Seawater Holding Tank and Dilution Tank [Brine Treatment]
The initial seawater holding tank works as a buffer to prevent surges and help perform shutdowns quickly and easily. We expect to run continuously for 350 days a year with the rest of the available time spread out and used for shutting down the plant for cleaning membranes, filters, and the fixing of unexpected errors. There is a big tradeoff between having a holding tank with high retention time and having a holding tank with low cost. With that in mind, we erred on the side of lowering capital cost and went with a retention time of one hour. The volume could be found by multiplying the retention time with the feed flow rate (Stream 1). We assumed that a good height to width ratio for a large water tank would be 4:1.
A mass balance was done around the dilution tank to find what amount of seawater would be necessary to dilute the brine to 45,000 ppm salinity (Appendix 3; Table 3). With this the feed flow rate into the tank could be found. It was found that it takes about 20 minutes of retention time for good dilution of the brine in seawater.8 We again assumed that a good height to width ratio for a large water tank would be 4:1.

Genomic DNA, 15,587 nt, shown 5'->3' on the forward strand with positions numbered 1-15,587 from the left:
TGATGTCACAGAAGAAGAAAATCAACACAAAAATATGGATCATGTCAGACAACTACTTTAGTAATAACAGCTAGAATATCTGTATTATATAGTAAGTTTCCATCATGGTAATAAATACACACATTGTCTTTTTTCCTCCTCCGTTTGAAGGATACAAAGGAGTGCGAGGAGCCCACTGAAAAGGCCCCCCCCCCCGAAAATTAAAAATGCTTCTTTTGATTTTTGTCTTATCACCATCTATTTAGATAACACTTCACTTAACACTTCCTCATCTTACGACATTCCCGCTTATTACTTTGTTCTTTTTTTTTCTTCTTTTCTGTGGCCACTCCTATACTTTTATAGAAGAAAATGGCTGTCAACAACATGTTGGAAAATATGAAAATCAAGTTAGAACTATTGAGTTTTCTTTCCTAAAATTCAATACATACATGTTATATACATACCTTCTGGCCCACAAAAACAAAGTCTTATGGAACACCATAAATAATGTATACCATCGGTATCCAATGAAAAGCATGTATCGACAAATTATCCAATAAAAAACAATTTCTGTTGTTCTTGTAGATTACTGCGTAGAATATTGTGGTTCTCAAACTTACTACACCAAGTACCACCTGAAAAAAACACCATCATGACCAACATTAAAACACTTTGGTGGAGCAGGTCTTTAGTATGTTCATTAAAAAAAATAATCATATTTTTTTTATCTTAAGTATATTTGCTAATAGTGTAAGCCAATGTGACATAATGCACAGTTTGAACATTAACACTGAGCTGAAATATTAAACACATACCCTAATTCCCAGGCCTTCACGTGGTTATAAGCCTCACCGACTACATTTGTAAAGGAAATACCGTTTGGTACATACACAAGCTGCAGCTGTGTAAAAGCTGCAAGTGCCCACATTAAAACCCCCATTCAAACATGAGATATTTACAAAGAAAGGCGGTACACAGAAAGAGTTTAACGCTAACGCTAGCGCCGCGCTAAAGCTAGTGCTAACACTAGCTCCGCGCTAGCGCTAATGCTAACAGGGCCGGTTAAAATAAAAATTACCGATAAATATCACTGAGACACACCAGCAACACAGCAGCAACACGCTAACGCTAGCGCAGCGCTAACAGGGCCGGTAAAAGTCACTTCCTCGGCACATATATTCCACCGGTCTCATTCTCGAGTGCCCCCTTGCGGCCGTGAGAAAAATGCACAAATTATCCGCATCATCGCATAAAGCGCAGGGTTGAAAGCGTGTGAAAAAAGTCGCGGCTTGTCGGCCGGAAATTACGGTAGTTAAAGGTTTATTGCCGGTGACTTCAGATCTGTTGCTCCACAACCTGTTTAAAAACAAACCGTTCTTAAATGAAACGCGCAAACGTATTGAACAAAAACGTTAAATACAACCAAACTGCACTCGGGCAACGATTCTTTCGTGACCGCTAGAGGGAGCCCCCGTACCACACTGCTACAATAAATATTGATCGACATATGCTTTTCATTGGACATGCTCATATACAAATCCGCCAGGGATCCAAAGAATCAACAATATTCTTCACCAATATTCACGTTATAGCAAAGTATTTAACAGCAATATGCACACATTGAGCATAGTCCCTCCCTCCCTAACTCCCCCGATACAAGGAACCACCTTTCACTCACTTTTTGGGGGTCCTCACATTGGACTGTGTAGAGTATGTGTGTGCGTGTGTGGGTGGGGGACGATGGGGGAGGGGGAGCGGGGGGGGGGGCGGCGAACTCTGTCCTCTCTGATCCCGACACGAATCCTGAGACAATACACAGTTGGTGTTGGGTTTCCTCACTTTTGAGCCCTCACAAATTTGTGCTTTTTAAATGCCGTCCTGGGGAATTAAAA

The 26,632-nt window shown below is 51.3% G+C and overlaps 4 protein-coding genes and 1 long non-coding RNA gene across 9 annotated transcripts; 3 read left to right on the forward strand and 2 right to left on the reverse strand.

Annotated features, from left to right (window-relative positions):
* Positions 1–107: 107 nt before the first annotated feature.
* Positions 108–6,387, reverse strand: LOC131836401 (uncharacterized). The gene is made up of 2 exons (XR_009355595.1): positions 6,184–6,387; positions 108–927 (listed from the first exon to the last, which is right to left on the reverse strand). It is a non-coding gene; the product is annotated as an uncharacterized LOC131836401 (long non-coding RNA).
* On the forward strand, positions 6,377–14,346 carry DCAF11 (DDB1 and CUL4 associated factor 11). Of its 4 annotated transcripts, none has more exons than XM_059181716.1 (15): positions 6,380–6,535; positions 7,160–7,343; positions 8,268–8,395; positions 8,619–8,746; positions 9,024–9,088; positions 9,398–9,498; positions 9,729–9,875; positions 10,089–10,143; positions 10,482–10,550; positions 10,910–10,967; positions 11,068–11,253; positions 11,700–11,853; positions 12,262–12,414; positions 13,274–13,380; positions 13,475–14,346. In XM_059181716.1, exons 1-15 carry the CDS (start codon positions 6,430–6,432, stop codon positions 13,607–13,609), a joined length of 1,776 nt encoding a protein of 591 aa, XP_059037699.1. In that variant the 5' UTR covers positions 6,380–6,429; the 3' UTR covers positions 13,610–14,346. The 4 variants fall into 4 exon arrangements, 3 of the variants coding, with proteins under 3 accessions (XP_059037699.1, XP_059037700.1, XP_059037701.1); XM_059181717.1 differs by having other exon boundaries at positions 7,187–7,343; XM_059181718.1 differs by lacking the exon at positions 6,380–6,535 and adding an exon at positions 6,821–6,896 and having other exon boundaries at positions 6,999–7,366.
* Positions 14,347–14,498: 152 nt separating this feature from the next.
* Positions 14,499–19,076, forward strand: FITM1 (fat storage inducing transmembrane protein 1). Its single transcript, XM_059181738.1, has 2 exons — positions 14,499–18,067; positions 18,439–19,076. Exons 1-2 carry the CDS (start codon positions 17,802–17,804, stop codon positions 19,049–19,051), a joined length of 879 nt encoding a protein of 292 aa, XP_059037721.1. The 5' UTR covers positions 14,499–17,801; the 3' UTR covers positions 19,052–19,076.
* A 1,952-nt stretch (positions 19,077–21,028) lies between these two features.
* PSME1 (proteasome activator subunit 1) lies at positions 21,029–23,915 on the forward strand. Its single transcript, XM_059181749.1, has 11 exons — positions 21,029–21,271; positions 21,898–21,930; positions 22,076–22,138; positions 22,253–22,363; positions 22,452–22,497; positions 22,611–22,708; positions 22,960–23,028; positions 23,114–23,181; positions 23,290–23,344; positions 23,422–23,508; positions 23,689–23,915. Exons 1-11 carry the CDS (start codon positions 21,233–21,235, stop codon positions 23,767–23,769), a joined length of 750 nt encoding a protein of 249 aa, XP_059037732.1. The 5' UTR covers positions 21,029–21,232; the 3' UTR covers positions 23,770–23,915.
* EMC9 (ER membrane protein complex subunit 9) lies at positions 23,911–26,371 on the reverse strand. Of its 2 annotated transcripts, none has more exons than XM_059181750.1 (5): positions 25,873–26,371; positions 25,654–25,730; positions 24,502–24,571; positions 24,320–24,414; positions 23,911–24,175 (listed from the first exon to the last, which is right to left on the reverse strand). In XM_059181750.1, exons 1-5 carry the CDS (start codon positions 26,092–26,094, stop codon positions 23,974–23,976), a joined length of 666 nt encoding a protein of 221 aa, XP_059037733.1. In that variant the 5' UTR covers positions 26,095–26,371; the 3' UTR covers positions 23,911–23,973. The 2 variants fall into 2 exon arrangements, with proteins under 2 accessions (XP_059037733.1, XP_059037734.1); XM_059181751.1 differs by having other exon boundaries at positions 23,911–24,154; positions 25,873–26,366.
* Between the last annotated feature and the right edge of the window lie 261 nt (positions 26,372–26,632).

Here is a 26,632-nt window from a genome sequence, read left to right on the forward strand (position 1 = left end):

We assumed a corrosion allowance of 4 mm wall thickness. We calculated wall thickness using vessel pressure, hoop stress, longitudinal stress, and weld factor. Each tank is made with SS316 to protect against corrosion.
Table 2. Tank sizes.
In order to optimize the reverse osmosis system, numerous simulations were run. Three representative cases are reported as shown above (Table 3). The objective of the optimization was to minimize the required water price to break even in 10 years. In order to achieve this goal, the balance between the capital cost from the number of the filter elements and utility cost from energy consumption was weighed. Before the energy recovery system was implemented, the general trend was that if we have more filter elements in series, overall recovery increases but recovery rate per filter decreases, and we need more filter elements. While increasing the elements in series increase the required number of filters, and thereby increases the capital cost, we require less energy to produce the same amount of water. After the energy recovery system is implemented, the correlation between the number of elements in series and the required energy becomes more complicated because high pressure concentrate is used to pressurize the feed. However, the trade-off between the utility cost and capital cost still exists. Of the three cases shown above, single stage, five elements RO system turned out to be the most optimal solution because single stage, single element system required higher utility cost and two stage system slightly did not meet the LA standard. Detailed information which was used for the optimization is available in Appendix 3 and in Appendix 6.
Ethical, Environmental, and Societal Considerations
There are a few key considerations we have followed to meet ethical, environmental, and societal guidelines and requirements:
- Meet L.A. Drinking Water Standards
- Correct ion concentration
- Moved near water treatment plant
- Pipes will not corrode from low pH